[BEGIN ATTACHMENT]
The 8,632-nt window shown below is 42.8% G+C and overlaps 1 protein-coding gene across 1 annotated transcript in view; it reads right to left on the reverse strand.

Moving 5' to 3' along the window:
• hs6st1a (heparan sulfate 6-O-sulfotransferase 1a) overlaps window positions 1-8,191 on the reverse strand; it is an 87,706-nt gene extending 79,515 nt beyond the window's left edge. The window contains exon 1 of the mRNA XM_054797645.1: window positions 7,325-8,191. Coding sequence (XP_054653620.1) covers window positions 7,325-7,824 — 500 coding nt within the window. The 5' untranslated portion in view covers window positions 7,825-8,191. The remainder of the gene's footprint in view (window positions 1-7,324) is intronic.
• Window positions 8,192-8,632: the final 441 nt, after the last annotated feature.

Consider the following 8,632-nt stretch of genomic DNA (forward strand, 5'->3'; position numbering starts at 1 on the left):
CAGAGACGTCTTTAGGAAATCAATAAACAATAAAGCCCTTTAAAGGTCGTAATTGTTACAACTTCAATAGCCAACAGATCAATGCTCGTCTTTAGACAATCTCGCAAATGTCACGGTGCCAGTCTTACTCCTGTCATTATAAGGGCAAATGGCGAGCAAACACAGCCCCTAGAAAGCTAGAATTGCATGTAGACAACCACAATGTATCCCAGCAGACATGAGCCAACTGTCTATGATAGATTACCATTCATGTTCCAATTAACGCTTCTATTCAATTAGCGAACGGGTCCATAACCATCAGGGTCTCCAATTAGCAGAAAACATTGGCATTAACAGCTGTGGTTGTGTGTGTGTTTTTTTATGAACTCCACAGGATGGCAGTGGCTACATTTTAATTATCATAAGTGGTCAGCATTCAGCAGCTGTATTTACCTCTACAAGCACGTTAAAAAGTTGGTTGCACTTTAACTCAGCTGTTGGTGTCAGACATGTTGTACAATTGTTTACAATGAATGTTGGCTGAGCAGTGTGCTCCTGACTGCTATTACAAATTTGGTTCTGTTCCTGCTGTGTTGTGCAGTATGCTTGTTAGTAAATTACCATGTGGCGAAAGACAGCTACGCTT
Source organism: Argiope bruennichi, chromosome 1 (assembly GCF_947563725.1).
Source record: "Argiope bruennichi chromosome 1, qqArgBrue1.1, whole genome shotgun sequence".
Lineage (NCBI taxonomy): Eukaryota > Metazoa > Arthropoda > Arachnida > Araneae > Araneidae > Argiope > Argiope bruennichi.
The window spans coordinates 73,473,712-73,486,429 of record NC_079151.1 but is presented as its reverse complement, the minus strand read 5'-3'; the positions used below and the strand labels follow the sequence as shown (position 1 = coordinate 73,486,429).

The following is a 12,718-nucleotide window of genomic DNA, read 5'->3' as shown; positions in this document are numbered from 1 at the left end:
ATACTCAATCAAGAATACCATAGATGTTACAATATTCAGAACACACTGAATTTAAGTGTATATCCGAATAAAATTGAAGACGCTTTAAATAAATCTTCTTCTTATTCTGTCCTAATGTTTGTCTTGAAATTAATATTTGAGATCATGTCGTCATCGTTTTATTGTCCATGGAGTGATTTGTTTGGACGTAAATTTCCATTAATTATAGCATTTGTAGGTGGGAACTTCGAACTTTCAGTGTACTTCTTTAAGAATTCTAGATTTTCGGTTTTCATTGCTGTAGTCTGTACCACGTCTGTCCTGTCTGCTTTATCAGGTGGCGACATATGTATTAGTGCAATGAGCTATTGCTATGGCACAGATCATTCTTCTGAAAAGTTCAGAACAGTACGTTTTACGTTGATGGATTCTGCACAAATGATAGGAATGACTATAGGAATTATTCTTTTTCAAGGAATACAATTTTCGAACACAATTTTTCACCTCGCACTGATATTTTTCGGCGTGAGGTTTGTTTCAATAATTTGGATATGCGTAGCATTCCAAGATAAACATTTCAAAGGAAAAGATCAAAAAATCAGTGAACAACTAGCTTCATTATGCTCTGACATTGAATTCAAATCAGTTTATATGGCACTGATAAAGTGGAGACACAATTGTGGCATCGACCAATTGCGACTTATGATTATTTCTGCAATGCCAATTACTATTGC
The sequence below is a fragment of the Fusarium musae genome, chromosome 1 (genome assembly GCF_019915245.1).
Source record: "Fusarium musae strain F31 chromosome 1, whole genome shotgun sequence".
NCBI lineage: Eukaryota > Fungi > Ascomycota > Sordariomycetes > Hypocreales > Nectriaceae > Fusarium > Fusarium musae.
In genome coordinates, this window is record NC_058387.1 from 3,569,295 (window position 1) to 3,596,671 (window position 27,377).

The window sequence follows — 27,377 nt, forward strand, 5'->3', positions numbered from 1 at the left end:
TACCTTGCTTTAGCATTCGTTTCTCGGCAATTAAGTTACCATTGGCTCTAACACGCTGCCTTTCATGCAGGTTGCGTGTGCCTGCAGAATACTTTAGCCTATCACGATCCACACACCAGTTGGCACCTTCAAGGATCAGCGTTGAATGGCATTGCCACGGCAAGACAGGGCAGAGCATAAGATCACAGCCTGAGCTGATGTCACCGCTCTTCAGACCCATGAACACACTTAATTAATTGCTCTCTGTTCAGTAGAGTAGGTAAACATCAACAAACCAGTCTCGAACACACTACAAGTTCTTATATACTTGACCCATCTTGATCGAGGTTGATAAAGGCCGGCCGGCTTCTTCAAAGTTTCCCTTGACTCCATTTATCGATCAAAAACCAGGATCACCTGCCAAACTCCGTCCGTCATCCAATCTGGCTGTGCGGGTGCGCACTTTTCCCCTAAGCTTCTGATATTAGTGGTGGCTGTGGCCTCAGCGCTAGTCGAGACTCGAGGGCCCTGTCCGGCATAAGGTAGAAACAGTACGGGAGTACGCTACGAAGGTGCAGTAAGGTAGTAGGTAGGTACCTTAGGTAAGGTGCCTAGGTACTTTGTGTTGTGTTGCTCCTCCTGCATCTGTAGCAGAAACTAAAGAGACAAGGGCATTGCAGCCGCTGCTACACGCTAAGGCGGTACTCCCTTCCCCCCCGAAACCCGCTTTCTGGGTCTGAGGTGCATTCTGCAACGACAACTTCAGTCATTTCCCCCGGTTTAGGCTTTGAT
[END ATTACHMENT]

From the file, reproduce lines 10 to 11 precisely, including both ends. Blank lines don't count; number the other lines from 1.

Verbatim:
The window spans coordinates 73,473,712-73,486,429 of record NC_079151.1 but is presented as its reverse complement, the minus strand read 5'-3'; the positions used below and the strand labels follow the sequence as shown (position 1 = coordinate 73,486,429).

The following is a 12,718-nucleotide window of genomic DNA, read 5'->3' as shown; positions in this document are numbered from 1 at the left end: